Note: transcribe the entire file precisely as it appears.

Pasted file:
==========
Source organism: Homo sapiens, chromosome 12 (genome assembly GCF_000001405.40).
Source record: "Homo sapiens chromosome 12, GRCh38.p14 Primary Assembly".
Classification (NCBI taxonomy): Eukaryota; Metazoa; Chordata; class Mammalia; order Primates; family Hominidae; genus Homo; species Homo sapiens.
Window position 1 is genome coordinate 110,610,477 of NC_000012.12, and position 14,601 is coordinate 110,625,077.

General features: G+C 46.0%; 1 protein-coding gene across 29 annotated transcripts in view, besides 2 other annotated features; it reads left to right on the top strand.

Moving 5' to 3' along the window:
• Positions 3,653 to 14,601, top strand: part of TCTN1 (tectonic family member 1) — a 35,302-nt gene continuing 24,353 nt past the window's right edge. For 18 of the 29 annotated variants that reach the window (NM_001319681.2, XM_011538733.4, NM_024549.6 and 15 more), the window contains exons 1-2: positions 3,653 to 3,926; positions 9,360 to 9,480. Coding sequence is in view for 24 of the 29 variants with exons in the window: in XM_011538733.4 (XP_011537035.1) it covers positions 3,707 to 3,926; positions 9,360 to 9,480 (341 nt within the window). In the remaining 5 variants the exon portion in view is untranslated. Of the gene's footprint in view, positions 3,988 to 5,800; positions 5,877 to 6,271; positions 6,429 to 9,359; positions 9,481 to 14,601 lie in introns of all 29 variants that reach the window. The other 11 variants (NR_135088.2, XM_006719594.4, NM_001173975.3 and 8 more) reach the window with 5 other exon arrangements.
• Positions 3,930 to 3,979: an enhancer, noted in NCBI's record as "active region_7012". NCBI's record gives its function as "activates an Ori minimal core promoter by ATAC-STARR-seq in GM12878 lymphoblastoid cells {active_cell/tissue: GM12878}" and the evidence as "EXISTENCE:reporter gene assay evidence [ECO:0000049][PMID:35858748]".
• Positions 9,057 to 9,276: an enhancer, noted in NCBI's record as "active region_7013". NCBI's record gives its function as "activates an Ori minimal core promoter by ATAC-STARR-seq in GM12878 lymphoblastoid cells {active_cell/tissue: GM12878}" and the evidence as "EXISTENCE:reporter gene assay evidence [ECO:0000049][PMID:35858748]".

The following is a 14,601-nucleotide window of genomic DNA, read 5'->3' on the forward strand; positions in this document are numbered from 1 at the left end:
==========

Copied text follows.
Source organism: Homo sapiens, chromosome 12 (genome assembly GCF_000001405.40).
Source record: "Homo sapiens chromosome 12, GRCh38.p14 Primary Assembly".
Classification (NCBI taxonomy): Eukaryota; Metazoa; Chordata; class Mammalia; order Primates; family Hominidae; genus Homo; species Homo sapiens.
Window position 1 is genome coordinate 110,610,477 of NC_000012.12, and position 14,601 is coordinate 110,625,077.

General features: G+C 46.0%; 1 protein-coding gene across 29 annotated transcripts in view, besides 2 other annotated features; it reads left to right on the top strand.

Moving 5' to 3' along the window:
• Positions 3,653 to 14,601, top strand: part of TCTN1 (tectonic family member 1) — a 35,302-nt gene continuing 24,353 nt past the window's right edge. For 18 of the 29 annotated variants that reach the window (NM_001319681.2, XM_011538733.4, NM_024549.6 and 15 more), the window contains exons 1-2: positions 3,653 to 3,926; positions 9,360 to 9,480. Coding sequence is in view for 24 of the 29 variants with exons in the window: in XM_011538733.4 (XP_011537035.1) it covers positions 3,707 to 3,926; positions 9,360 to 9,480 (341 nt within the window). In the remaining 5 variants the exon portion in view is untranslated. Of the gene's footprint in view, positions 3,988 to 5,800; positions 5,877 to 6,271; positions 6,429 to 9,359; positions 9,481 to 14,601 lie in introns of all 29 variants that reach the window. The other 11 variants (NR_135088.2, XM_006719594.4, NM_001173975.3 and 8 more) reach the window with 5 other exon arrangements.
• Positions 3,930 to 3,979: an enhancer, noted in NCBI's record as "active region_7012". NCBI's record gives its function as "activates an Ori minimal core promoter by ATAC-STARR-seq in GM12878 lymphoblastoid cells {active_cell/tissue: GM12878}" and the evidence as "EXISTENCE:reporter gene assay evidence [ECO:0000049][PMID:35858748]".
• Positions 9,057 to 9,276: an enhancer, noted in NCBI's record as "active region_7013". NCBI's record gives its function as "activates an Ori minimal core promoter by ATAC-STARR-seq in GM12878 lymphoblastoid cells {active_cell/tissue: GM12878}" and the evidence as "EXISTENCE:reporter gene assay evidence [ECO:0000049][PMID:35858748]".

The following is a 14,601-nucleotide window of genomic DNA, read 5'->3' on the forward strand; positions in this document are numbered from 1 at the left end: